Emerging Powers and Status: The Case of the First BRICs Summit
Oliver Stuenkel (2014) Emerging Powers and Status: The Case of the First BRICs Summit. Asian Perspective: January-March 2014, Vol. 38, No. 1, pp. 89-109.
Why did the leaders of four very different countries—Brazil, Russia, India, and China—decide to hold a summit in 2009 in Yekaterinburg, thus transforming “the BRICs” from a financial category into a political grouping? I argue that the main driver for the first summit to take place and succeed was to strengthen each member country's international status. The 2009 BRICs summit was successful in that it led to the birth of a political platform during highly unusual international economic and political circumstances. In a global economy in the midst of a recession and widespread uncertainty, the BRICs' relative economic stability and capacity to respond to the crisis was decisive and lent credibility to their call for reform of the international system. The United States' temporarily reduced legitimacy also provided a window of opportunity for emerging powers to act as aspiring guarantors of stability in tomorrow's world. While measureable gains from cooperation and stronger rhetoric that delegitimized the global order did occur in the following years, they were not the primary drivers for the first summit to take place and succeed.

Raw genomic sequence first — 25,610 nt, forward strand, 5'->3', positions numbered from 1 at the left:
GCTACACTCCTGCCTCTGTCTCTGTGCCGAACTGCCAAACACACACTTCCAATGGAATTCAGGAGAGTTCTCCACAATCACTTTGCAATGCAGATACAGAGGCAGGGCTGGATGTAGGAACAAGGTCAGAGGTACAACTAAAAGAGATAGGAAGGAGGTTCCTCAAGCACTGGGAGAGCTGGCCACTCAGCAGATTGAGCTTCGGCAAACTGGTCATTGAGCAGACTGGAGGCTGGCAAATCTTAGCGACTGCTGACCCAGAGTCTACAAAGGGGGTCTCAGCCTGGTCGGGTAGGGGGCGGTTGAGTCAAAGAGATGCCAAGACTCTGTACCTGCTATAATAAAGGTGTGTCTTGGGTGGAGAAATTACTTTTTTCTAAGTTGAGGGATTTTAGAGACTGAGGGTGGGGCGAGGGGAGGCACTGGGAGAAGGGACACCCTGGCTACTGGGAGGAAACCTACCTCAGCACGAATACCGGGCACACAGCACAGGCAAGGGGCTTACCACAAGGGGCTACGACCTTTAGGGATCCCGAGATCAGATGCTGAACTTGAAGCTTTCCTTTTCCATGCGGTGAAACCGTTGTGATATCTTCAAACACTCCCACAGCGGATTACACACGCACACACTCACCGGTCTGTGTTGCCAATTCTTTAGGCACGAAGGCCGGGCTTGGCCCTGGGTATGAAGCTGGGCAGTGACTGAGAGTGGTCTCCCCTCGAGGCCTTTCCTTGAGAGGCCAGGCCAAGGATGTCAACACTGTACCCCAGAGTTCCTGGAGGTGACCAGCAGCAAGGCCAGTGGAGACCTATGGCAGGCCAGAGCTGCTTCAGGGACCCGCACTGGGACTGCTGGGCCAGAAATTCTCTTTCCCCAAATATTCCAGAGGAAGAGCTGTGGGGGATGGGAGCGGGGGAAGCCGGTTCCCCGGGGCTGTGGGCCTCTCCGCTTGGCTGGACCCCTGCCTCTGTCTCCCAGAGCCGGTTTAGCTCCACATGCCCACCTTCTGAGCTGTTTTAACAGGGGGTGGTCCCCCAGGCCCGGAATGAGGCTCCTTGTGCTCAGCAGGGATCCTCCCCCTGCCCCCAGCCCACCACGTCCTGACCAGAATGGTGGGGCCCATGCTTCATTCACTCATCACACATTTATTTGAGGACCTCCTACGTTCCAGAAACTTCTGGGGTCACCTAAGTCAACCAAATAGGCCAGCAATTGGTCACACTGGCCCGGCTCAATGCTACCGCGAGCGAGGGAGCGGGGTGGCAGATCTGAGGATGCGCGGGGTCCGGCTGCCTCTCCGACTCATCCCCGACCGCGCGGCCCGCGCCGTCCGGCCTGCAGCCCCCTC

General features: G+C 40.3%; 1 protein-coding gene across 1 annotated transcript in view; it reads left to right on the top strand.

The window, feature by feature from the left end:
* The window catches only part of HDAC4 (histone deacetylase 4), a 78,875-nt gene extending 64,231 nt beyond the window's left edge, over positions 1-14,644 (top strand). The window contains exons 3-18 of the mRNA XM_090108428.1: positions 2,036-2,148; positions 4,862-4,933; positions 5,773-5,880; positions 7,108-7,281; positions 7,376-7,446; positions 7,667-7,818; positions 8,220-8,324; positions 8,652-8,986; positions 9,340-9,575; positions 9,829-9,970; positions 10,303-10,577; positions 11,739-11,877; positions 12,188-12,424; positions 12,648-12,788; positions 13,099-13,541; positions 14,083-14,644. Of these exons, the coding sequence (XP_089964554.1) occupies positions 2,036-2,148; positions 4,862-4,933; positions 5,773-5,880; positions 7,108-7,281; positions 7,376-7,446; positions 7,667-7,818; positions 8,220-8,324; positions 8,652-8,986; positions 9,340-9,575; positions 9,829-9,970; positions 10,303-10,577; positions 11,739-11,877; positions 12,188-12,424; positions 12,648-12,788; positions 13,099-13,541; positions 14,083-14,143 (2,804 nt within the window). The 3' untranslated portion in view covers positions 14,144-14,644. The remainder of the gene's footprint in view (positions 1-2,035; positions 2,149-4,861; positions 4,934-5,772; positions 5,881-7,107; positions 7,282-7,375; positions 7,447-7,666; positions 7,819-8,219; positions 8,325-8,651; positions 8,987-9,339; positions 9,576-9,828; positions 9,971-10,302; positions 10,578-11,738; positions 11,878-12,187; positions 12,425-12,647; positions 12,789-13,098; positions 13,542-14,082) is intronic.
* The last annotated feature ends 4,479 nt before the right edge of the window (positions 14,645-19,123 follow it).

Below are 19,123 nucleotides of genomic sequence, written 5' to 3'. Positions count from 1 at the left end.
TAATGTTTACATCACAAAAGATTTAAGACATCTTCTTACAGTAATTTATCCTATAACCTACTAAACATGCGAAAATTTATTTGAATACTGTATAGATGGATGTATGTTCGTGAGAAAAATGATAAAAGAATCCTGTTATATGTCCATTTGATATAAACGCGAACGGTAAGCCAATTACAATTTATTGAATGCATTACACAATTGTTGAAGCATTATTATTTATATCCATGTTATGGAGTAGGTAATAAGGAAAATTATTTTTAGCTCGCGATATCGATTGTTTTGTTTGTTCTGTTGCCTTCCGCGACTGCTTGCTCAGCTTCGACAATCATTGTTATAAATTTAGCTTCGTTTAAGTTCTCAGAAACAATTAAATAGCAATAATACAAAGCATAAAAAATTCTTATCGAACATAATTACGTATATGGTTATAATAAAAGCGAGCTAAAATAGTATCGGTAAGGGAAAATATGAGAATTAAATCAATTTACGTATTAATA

Keywords: BRICs, emerging powers, status, BRICS
Published Online: January 2014
Oliver Stuenkel is assistant professor of international relations at the Getúlio Vargas Foundation (FGV) in São Paulo, Brazil. He has published articles in Third World Quarterly, Global Responsibility to Protect, and Institutionalizing South-South Cooperation: Towards a New Paradigm?, the last part of the UN High Level Panel on the Post-2015 Development Agenda. He can be reached at firstname.lastname@example.org.